The herd food base was a native pasture where the grass species Axonopus purpusii (capim-mimoso) predominates. Mineral supplementation was carried out throughout the year, using a mineral supplement suitable for the species. In the driest season of the year, when food scarcity occurred, the herd received supplementation with voluminous and/or concentrated food.
In the experimental period, the sanitary management comprised worming, vaccination, and treatment of animals that sickened individually for any reason. Vermifuge was administered after the FEC and HCT results.
All data, FEC, FS, body condition score (BCS), and HCT were collected on the same day. On the day after collection, after a 12-h fast, the animals were weighed individually.
The FEC was counted by the method of Gordon and Whitlock [13], modified by Ueno and Gonçalves [5]. Coproculture was performed according to the methodology described by Roberts and O’Sullivan [14].
The anemia degree was evaluated by the Famacha method, observing the color of the ocular mucosa of sheep and assigning a score (1 to 5) according to the Famacha card [6].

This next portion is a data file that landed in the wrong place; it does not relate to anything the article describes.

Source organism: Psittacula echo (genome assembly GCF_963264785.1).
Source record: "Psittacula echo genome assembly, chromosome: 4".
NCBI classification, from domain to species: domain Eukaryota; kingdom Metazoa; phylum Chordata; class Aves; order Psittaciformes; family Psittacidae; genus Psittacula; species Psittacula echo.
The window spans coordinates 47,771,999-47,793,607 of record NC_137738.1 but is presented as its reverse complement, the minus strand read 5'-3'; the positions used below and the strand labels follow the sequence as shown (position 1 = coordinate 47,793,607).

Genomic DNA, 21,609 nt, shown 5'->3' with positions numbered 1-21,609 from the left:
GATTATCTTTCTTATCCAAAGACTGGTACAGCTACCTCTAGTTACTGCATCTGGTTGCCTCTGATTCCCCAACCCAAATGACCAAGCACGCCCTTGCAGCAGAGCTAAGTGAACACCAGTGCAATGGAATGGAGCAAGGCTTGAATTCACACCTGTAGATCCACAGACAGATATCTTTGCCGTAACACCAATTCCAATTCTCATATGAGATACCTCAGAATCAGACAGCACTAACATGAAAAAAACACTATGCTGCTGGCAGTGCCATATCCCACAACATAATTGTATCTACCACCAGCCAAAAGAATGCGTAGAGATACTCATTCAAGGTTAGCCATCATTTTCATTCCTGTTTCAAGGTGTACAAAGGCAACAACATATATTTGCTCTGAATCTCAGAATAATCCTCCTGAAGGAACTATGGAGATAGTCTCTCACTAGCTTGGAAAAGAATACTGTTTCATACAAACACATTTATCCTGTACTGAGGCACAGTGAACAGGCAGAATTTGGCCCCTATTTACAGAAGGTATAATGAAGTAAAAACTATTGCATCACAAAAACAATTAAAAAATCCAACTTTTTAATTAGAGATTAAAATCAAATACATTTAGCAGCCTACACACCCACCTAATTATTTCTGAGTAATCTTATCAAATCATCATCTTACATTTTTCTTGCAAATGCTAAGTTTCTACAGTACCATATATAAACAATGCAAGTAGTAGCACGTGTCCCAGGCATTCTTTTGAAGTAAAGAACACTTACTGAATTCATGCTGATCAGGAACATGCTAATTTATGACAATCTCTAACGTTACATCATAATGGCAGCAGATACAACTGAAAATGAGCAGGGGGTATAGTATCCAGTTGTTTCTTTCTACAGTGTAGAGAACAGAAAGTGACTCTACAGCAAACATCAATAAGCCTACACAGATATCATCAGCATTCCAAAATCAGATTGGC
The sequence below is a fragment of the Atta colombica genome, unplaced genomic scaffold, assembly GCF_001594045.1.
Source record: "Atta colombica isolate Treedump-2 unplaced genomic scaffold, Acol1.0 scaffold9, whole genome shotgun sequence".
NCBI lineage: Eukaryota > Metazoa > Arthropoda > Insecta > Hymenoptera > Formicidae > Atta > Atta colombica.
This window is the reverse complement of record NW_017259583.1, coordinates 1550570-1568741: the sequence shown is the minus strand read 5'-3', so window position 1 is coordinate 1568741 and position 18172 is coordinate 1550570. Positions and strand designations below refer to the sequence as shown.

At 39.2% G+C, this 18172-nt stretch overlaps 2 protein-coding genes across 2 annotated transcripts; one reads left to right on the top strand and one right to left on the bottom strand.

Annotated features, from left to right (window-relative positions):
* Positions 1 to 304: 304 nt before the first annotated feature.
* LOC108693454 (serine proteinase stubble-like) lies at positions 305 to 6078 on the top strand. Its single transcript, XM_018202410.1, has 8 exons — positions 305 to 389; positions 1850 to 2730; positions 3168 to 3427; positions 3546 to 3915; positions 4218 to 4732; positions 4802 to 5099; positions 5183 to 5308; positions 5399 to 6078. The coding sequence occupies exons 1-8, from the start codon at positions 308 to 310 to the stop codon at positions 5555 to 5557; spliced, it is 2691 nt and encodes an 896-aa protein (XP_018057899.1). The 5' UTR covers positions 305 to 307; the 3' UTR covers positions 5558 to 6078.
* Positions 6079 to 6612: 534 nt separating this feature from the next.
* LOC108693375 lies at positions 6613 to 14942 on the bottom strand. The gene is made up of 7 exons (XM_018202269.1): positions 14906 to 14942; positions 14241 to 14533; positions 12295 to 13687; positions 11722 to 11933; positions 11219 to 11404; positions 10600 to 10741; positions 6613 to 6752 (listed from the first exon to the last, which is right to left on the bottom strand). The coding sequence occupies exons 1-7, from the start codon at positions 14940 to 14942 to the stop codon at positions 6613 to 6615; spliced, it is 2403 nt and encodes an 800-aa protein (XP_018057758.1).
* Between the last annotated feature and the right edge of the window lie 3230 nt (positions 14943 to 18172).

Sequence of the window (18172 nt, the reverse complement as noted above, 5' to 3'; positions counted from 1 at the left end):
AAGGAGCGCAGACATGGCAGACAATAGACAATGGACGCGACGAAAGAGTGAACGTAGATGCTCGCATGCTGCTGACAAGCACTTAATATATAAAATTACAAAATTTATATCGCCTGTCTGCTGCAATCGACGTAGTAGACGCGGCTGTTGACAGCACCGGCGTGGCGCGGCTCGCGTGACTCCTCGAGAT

In the evaluation of BCS, scores were attributed to the animal based on palpation and visualization of the lumbar region. This was done mimicking pincer movement, with the application of constant pressure around and between the transverse and spinal apophyses. This was also done in the sternum region, and the amount of skin, muscle and fat density was evaluated in both anatomical regions, according to the methodology cited by Ribeiro [15]. The score attributed in the evaluation was based on the perception of fat and muscle deposited in the evaluated regions, based on the one-to-five scale, in which body condition five indicates excessive fat deposition in the animal.